‘A Description of the Morning’ is a 1709 poem by the Anglo-Irish writer Jonathan Swift (1667-1745). Published in The Tatler, Swift’s poem displays his keen eye for contemporary detail as he satirises elements of early eighteenth-century London. ‘A Description of the Morning’ is written in heroic couplets: iambic pentameter rhyming couplets. The couplets are closed, in that one couplet does not flow into the next, but is instead concluded with punctuation (often a full stop).
By Dr Oliver Tearle (Loughborough University)
Gulliver’s Travels, first published in 1726 and written by Jonathan Swift (1667-1745), has been called one of the first novels in English, one of the greatest satires in all of literature, and even a children’s classic (though any edition for younger readers is usually quite heavily abridged).
In this week’s Dispatches from The Secret Library, Dr Oliver Tearle explores the origins of a given name in a little-known eighteenth-century poem
Here’s a question for you. What connects the girls’ name Vanessa with the classic novel Gulliver’s Travels? The answer: they were both created by the same person.
The life of Jonathan Swift told through five pieces of interesting trivia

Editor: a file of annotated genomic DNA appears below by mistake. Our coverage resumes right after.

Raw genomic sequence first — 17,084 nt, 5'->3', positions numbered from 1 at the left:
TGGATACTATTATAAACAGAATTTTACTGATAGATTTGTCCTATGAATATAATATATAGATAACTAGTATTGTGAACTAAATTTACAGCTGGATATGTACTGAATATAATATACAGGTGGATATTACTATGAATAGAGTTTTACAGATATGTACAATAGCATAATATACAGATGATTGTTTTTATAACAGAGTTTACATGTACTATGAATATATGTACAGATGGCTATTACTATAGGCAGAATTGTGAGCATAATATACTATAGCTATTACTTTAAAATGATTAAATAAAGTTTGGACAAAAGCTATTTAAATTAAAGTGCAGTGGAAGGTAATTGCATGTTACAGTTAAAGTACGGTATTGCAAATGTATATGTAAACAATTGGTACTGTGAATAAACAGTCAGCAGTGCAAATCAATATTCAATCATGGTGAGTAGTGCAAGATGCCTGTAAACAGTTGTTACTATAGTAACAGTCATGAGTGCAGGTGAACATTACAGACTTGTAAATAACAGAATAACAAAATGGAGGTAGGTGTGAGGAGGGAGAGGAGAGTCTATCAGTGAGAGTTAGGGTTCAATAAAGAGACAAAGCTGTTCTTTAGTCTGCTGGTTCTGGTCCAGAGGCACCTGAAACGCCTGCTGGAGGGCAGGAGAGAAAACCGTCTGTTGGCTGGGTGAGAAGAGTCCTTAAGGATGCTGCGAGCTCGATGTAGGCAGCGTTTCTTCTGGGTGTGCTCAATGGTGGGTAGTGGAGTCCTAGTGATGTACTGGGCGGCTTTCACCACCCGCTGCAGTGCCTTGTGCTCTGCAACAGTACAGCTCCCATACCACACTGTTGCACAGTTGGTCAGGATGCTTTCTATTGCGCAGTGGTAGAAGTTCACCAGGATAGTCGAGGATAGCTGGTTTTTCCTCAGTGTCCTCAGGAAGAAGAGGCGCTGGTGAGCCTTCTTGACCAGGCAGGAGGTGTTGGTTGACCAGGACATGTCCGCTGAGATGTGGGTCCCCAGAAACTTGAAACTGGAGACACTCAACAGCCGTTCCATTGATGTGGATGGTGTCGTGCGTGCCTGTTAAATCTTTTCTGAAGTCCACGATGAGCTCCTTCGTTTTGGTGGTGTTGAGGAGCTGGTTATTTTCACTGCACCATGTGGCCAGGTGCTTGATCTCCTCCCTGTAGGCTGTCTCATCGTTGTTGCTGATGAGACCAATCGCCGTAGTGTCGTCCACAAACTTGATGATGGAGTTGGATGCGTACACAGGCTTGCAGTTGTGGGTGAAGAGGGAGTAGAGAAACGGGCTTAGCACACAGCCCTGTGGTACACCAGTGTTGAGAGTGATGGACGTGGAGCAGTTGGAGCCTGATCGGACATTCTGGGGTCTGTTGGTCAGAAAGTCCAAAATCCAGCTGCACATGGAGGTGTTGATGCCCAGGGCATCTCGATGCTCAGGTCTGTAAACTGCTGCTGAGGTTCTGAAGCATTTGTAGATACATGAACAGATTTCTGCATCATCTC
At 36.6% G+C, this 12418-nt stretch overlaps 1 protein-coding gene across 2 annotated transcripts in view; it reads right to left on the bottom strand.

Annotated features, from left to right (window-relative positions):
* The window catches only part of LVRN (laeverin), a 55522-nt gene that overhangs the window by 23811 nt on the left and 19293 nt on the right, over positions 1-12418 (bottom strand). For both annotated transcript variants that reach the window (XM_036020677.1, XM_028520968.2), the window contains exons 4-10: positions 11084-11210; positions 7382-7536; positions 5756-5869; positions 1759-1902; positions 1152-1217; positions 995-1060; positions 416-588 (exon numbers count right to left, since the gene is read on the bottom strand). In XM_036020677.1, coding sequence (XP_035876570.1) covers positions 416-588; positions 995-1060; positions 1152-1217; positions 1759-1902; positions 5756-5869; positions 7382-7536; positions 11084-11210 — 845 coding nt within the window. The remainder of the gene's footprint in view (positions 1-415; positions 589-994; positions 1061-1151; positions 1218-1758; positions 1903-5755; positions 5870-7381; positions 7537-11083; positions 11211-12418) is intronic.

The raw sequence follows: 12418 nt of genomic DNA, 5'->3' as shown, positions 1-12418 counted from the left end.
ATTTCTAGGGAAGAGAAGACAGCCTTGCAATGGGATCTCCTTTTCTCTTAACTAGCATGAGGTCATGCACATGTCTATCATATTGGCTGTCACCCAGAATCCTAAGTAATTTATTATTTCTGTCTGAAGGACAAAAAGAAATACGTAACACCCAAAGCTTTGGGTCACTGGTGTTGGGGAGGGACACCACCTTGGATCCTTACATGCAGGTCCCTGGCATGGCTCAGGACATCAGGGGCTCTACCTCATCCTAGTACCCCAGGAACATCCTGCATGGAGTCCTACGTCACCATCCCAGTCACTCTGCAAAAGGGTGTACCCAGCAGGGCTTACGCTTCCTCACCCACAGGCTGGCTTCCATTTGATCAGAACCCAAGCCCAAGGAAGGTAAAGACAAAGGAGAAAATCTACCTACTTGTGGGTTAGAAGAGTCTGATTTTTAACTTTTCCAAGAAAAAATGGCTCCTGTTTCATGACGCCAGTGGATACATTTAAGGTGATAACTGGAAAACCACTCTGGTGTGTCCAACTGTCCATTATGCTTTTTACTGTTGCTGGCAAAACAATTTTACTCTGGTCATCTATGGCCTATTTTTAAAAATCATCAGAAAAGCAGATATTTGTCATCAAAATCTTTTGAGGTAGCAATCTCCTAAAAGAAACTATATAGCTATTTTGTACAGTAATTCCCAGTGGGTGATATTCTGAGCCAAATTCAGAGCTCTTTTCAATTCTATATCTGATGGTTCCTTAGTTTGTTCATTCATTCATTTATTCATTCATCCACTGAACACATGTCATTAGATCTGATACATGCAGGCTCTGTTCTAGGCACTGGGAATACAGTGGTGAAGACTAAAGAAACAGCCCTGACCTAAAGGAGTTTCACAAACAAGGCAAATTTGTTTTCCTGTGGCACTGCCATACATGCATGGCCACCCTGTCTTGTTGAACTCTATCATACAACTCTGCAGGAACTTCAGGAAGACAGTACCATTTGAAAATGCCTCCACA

1. Jonathan Swift invented the girls’ name Vanessa. The name Vanessa originated as Swift’s pet name for his friend and lover Esther Vanhomrigh (c. 1688-1723), who was over 20 years his junior. Swift wrote a poem, Cadenus and Vanessa (1713), about Esther/Vanessa.
2. He was a cousin of John Dryden. Dryden reportedly remarked to his distant cousin, ‘Cousin Swift, you will never be a poet.’ Sure enough, it would be in prose – with such works as ‘A Modest Proposal’, A Tale of a Tub, and Gulliver’s Travels – that Swift would create his enduring legacy.
The most significant events in the history of books on the 30th of November
1554: Sir Philip Sidney is born. This Elizabethan poet wrote one of the earliest sonnet sequences in English (Astrophil and Stella), and in his prose romance the Arcadia, he invented the name Pamela. The name means ‘all sweetness’ (from pan meaning all, and mela from the Latin for ‘sweet’ or ‘honey’, whence ‘mellifluous’). Sidney’s The Defence of Poesy (published posthumously in 1595) is widely regarded as the first sustained piece of literary criticism (or even literary theory) written in the English language.